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One thing Maties are still allowed to do in Afrikaans is dream

Just as Henry Ford ruled you could have any colour Model T so long as it was black, so you can speak any language you like at Stellenbosch University so long as it’s English.

But hey, who am I, an old Ikey, to poke my nose into the Eikestad’s raging debate?

Perhaps I may, with my wife’s approval. She was a Matie in 19 voertsek, majoring in liggaamlike opvoeding. Two of her four children also graduated at Stellenbosch. And my only two cousins, albei Engelssprekend, got their first, second and third degrees at Stellenbosch before going on to earn doctorates in their respective fields, physics and educational psychology.

John Scott

All their lectures were in Afrikaans. They went to Stellenbosch knowing that the university was a bastion of the Afrikaans language. They were the richer for it.

But now apparently you have to be on your guard when you open your mouth in case you suffer a slip of the tongue and Afrikaans emerges.

As Lieutenant Cable sang in South Pacific, “You’ve Got To Be Carefully Taught”. In English, naturally.

Even in the koshuise you can’t praat with your mates if there is a third person present unable to understand exactly what you are saying. If your parents phone you, tell them they are free to speak Afrikaans so long as they don’t mind your answering in English. But order them to keep their voices low, and on no account put them on speaker phone.

If students are really desper­ate to speak their home lan­guage, they can sneak behind the toilets, as schoolboys did in my day when they wanted to smoke.

There is to be no singing of Afrikaans liedjies in the hostels, either. When my daughters were homesick many years ago in England where I was work­ing, they would sing Afrikaans songs to cheer themselves up. Unlike the Stellenbosch authorities, the Brits didn’t seem to mind.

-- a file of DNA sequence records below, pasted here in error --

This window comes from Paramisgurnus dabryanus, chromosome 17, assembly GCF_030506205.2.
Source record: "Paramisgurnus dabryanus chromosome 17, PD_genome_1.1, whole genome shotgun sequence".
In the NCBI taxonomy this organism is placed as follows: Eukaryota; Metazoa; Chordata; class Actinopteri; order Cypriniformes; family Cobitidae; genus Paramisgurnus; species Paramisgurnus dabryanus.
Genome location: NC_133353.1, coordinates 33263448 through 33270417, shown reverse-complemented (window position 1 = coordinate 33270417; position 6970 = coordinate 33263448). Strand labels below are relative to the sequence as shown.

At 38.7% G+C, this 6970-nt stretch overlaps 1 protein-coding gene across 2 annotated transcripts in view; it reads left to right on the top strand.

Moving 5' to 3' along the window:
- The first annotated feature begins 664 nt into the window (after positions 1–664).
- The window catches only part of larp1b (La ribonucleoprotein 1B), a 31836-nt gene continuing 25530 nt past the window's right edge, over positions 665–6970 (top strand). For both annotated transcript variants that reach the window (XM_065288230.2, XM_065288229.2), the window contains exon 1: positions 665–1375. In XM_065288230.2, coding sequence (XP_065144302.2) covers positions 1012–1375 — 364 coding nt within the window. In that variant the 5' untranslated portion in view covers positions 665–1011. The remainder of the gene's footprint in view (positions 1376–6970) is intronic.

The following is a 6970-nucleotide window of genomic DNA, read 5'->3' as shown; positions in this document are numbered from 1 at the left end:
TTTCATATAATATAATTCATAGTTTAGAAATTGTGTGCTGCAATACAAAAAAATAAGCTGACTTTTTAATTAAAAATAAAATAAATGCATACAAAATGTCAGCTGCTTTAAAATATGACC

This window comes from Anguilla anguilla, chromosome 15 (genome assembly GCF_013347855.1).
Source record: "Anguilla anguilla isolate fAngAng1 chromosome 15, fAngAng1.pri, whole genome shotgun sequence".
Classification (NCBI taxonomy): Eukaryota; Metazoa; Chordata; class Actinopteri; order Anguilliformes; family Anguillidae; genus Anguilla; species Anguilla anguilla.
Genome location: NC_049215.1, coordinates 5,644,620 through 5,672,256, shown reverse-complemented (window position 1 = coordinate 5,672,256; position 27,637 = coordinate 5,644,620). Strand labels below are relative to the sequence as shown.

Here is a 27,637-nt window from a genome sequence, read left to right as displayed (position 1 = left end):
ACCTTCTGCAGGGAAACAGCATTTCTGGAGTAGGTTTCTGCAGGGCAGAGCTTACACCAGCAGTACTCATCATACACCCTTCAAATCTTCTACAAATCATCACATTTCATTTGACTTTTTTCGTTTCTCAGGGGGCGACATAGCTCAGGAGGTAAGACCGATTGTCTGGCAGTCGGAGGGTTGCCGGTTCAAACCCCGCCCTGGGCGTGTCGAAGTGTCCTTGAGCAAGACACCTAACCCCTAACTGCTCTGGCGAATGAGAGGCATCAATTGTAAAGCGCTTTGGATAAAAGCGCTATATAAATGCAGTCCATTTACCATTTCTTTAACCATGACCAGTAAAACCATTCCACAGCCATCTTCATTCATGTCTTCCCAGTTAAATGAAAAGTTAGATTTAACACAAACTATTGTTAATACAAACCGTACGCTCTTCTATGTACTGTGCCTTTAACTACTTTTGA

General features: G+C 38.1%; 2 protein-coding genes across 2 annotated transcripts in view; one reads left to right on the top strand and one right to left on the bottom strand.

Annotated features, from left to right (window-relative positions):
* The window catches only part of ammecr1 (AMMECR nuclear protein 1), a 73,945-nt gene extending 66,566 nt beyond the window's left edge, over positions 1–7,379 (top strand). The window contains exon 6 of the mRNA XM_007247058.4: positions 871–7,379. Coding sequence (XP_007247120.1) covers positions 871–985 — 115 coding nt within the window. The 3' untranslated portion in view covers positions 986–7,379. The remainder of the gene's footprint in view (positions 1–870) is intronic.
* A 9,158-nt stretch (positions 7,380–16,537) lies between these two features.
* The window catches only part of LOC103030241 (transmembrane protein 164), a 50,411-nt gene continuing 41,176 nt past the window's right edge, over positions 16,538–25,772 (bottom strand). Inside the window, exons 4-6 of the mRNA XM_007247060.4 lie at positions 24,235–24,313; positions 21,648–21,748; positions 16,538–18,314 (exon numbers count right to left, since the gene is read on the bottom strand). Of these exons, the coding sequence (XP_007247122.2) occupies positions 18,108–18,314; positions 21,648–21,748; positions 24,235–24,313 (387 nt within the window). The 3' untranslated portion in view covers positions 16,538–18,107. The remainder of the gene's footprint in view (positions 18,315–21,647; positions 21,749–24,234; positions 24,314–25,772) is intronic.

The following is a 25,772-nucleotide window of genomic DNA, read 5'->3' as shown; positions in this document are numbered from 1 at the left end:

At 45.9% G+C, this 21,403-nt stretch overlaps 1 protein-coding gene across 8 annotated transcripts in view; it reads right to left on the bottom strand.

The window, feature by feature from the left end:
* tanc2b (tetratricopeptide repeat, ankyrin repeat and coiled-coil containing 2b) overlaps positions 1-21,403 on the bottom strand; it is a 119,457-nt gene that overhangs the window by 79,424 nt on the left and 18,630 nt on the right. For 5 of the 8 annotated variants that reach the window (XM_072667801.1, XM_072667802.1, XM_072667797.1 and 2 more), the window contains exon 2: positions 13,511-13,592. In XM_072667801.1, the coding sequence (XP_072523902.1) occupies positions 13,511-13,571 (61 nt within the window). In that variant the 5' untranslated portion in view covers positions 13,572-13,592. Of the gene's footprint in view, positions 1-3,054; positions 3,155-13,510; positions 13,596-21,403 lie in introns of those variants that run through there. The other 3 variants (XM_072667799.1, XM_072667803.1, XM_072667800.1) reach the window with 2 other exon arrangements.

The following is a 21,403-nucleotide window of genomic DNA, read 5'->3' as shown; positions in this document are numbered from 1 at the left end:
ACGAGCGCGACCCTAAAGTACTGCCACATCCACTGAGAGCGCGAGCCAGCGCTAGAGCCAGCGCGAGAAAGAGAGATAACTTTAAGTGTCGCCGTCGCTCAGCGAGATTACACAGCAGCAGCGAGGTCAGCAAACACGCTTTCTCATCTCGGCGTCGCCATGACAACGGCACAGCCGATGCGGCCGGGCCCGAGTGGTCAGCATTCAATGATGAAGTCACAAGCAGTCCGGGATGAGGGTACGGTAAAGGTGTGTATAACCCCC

One thing students are still allowed to do is dream in Afrikaans. Not even the rector can stop them from doing that. Which reminds me that the best interjection I ever heard in parliament involved an Afrikaans dream. One or other National Party MP was talking about the government’s dreams for the future when opposition member Horace van Rensburg stopped him in midstream with the comment: “Ag man, hulle is almal Nat drome.”

Whatever the wetness or otherwise of their dreams, Stellenbosch students must remember to translate them into English if they have an urge to recount them.

Praying in Afrikaans at the university is now a risky business. God in His heaven may understand, but at campus level there could be hell to pay. Vry-ing in the taal is also taboo. You never know what eavesdropper may be suffering from incomprehension. “Ek het jou lief” is a no-go. You might try a bit of Mandarin to express the same sentiment. Nobody could claim that “wo ai ni” is breaking the no-Afrikaans rule.

One more restriction. Try not to swear in your home lan­guage. Even I don’t. I picked up a German expletive working in Namibia in my youth, and it still comes to my lips unbidden whenever I unexpectedly injure myself.

I am willing to tell any non-Afrikaans Stellenbosch students what it means in English.

  • johnvscott@mweb.co.za
Meer oor:  John Scott
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